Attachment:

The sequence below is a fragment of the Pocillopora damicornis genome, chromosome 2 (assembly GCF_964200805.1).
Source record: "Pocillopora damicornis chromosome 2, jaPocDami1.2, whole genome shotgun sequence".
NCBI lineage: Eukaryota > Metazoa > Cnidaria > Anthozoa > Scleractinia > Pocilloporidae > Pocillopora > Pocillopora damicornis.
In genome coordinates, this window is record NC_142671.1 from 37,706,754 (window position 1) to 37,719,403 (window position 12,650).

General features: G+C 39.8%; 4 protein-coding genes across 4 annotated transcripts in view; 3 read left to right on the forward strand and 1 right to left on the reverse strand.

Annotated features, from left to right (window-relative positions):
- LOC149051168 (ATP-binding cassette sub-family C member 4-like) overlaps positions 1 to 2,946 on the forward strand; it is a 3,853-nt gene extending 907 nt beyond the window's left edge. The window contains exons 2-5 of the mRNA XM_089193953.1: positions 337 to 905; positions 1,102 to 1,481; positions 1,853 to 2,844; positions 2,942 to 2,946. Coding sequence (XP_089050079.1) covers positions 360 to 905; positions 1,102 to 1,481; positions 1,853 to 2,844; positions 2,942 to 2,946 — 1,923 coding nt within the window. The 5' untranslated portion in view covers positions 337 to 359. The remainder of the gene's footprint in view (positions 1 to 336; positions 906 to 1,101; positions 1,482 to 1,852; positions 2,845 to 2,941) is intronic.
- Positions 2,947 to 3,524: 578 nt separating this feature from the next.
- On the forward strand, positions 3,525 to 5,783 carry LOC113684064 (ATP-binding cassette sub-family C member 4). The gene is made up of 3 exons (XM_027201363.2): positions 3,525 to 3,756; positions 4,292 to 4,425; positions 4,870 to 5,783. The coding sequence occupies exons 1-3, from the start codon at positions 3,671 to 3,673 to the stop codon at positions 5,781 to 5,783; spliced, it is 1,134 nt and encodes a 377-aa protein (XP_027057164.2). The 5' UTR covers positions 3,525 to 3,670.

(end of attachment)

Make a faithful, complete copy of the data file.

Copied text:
The sequence below is a fragment of the Pocillopora damicornis genome, chromosome 2 (assembly GCF_964200805.1).
Source record: "Pocillopora damicornis chromosome 2, jaPocDami1.2, whole genome shotgun sequence".
NCBI lineage: Eukaryota > Metazoa > Cnidaria > Anthozoa > Scleractinia > Pocilloporidae > Pocillopora > Pocillopora damicornis.
In genome coordinates, this window is record NC_142671.1 from 37,706,754 (window position 1) to 37,719,403 (window position 12,650).

General features: G+C 39.8%; 4 protein-coding genes across 4 annotated transcripts in view; 3 read left to right on the forward strand and 1 right to left on the reverse strand.

Annotated features, from left to right (window-relative positions):
- LOC149051168 (ATP-binding cassette sub-family C member 4-like) overlaps positions 1 to 2,946 on the forward strand; it is a 3,853-nt gene extending 907 nt beyond the window's left edge. The window contains exons 2-5 of the mRNA XM_089193953.1: positions 337 to 905; positions 1,102 to 1,481; positions 1,853 to 2,844; positions 2,942 to 2,946. Coding sequence (XP_089050079.1) covers positions 360 to 905; positions 1,102 to 1,481; positions 1,853 to 2,844; positions 2,942 to 2,946 — 1,923 coding nt within the window. The 5' untranslated portion in view covers positions 337 to 359. The remainder of the gene's footprint in view (positions 1 to 336; positions 906 to 1,101; positions 1,482 to 1,852; positions 2,845 to 2,941) is intronic.
- Positions 2,947 to 3,524: 578 nt separating this feature from the next.
- On the forward strand, positions 3,525 to 5,783 carry LOC113684064 (ATP-binding cassette sub-family C member 4). The gene is made up of 3 exons (XM_027201363.2): positions 3,525 to 3,756; positions 4,292 to 4,425; positions 4,870 to 5,783. The coding sequence occupies exons 1-3, from the start codon at positions 3,671 to 3,673 to the stop codon at positions 5,781 to 5,783; spliced, it is 1,134 nt and encodes a 377-aa protein (XP_027057164.2). The 5' UTR covers positions 3,525 to 3,670.